Cardboard Wars

War is the continuation of politics by other means

Lost Victories; The Battle of Stalingrad; Jan II 43 (Soviet) and beyond……

I’ve been debating on how best to handle this since it has been so long. When I last left off, there was only one Panzer corps surviving in the Stalingrad pocket. The Luftwaffe had tried, and failed, to deliver supplies to this corps. To the west, a Soviet armored corps was fleeing east in the face of an ever increasing number of Panzers. The Axis had surrounded the last of the Soviet armor, but left a way out of the pocket, perhaps expecting harassment bombers to close the door on them.

January II 1943

The Axis lines near Voronezh (click image to enlarge)

There really isn’t a lot of detail to share. The northern sector kept hammering at the Axis lines, slowly driving them back. At one point, I thought I had finally achieved the breakthrough I had been working so hard towards, only I hadn’t.

The Axis were reeling. The Romanians had been all but destroyed as a fighting force. The Italians and Hungarians were weakening, forcing the Germans to cover more of the line. There was a huge hole just waiting to be exploited.

Or so I thought.

The Soviets poured into the gap, deep into enemy territory ready to overrun a few engineer units and force the gap wide open and force a huge retreat.

Soviets cheating towards the line (click image to enlarge)

It was then pointed out to me that a couple of units had moved too far.  I don’t recall exactly what happened (and I no longer have access to those emails), but I had not taken ZOC costs into account properly. Or maybe it was the woods hex. The reality is that the Soviet Guards armored corps ended up moving too far and had to be brought back.

In the end, the Hungarians were forced off the final piece of rail that the Soviets needed to start pushing away from Stalingrad. The breach was widened, but again, the Soviets were unable to push their way through. Instead, they had to be content with continuing to push the Axis back.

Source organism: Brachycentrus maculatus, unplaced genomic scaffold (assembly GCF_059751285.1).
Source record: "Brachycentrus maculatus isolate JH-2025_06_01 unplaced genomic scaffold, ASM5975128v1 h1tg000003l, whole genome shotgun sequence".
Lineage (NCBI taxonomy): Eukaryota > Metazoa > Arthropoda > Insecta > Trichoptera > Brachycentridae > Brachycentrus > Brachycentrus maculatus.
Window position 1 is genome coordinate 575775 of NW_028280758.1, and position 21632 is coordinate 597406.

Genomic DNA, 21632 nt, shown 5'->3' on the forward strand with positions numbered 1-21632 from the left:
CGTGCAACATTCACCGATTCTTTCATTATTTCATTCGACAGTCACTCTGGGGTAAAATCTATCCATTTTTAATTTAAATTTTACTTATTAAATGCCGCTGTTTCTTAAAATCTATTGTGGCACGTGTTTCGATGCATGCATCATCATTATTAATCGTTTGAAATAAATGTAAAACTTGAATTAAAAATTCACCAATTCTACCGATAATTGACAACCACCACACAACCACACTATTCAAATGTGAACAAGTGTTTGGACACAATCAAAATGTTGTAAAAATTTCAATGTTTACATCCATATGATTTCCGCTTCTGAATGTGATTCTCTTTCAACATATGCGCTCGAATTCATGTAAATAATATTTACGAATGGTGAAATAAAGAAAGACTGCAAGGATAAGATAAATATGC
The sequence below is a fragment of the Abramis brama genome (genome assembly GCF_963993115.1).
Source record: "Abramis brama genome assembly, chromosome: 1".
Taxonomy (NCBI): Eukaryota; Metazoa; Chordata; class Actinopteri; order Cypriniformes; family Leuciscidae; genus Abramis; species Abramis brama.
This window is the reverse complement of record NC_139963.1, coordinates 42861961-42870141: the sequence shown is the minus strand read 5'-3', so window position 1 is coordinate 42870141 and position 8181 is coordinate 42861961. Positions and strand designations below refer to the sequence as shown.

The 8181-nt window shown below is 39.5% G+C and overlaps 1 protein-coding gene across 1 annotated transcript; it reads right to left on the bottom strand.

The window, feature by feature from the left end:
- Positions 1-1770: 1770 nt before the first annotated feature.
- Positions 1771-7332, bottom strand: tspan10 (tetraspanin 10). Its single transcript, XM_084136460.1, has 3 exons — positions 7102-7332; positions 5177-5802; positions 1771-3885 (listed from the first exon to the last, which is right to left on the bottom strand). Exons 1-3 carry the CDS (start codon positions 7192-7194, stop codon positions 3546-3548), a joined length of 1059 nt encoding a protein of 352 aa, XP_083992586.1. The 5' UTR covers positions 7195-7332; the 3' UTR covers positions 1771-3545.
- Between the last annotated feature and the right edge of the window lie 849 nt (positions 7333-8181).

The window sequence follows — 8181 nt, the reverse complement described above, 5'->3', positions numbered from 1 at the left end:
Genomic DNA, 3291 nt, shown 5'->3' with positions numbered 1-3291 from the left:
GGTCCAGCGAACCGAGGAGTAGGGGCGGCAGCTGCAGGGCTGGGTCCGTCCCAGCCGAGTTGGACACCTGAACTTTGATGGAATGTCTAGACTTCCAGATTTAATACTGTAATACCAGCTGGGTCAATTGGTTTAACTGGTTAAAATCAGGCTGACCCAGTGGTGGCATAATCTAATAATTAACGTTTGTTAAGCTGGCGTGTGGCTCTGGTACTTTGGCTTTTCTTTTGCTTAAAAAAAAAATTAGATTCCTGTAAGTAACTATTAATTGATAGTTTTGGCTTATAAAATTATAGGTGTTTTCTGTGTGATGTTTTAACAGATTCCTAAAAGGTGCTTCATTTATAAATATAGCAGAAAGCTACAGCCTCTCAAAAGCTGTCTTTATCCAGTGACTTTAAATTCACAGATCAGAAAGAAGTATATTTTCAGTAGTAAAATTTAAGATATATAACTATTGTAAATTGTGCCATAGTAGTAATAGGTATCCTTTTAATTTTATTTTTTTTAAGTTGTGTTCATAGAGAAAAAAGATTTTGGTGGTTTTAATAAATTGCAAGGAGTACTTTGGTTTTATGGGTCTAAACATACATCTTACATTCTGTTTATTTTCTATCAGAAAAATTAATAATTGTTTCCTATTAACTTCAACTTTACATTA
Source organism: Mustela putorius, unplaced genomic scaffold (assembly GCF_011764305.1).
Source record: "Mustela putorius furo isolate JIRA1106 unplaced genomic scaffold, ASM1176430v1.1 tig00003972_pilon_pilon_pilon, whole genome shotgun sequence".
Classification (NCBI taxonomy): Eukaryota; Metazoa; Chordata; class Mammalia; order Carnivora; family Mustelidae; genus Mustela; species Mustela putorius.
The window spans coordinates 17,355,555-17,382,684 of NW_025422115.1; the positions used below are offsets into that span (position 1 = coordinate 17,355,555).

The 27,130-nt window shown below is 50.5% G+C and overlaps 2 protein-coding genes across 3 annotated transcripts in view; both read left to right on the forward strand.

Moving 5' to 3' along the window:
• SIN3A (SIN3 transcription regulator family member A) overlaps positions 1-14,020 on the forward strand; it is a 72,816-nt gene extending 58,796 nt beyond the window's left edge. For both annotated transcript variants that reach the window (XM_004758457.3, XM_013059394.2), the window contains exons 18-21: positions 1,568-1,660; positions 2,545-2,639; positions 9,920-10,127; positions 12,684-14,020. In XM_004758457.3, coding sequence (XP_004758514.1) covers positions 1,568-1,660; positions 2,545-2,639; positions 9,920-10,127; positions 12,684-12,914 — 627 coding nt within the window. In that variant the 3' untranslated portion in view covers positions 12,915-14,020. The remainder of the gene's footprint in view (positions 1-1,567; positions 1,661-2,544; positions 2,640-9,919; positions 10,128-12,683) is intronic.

The Axis had been stretching like a piece of rubber, but the line had not snapped yet, and it was about to get a major patch job.

Southern Sector

Soviet Armor escapes, and 14th Panzer Army surrenders (click image to enlarge)

To the south, the Soviets escaped the encirclement, barely. They trudged along to the east, assisted by the VVS flying top cover to ensure that no Luftwaffe bombers tried to stop the escape. Although low on fuel, by the end of the turn, they made it back to Soviet lines, which was starting to move forwards to greet them as the battle for Stalingrad was winding down. The last remnants of the 4th Panzer Army finally surrendered, releasing the hordes of Soviets to turn their attention to the west, towards Rostov.

It is at this point that the weather began to hinder the Soviets, making the march west slow and arduous. It was this slowness that allowed the Axis to reinforce the southern line and the Soviets make little progress towards Rostov.

The SS strikes back (click image to enlarge)

February, 1943

By the end of February, the Leibstandarte SS Adolf Hitler Panzer Division, the Das Reich SS Panzer Division, and the Wiking SS Panzer & SS Panzer-Grenadier Divisions had been transferred to the northern sector to attempt to seal the breach the Soviets were slowly forcing their way through. At one point in the line, the Das Reich Division broke through and drove deep into the Soviet rear about 30 miles, but cut itself off from the rest of the German Army.

So ended the Das Reich SS Panzer Division.

Final positions, Northern sector, March I 1943 (click image to enlarge)

The scenario comes to an end at the end of February, with the Axis deciding not to take their final turn, feeling they had nothing left to prove. The Axis held off the Soviets during this offensive losing Voronezh and Stalingrad. Had the game continued, the Soviets wave would be difficult to stave off (in my opinion, of course), especially in the south. Not sure how many reinforcements, Soviet or Axis would have arrived in the south. I know this much. In the northern sector, the VVS was virtually non-existent, but had air superiority in the south.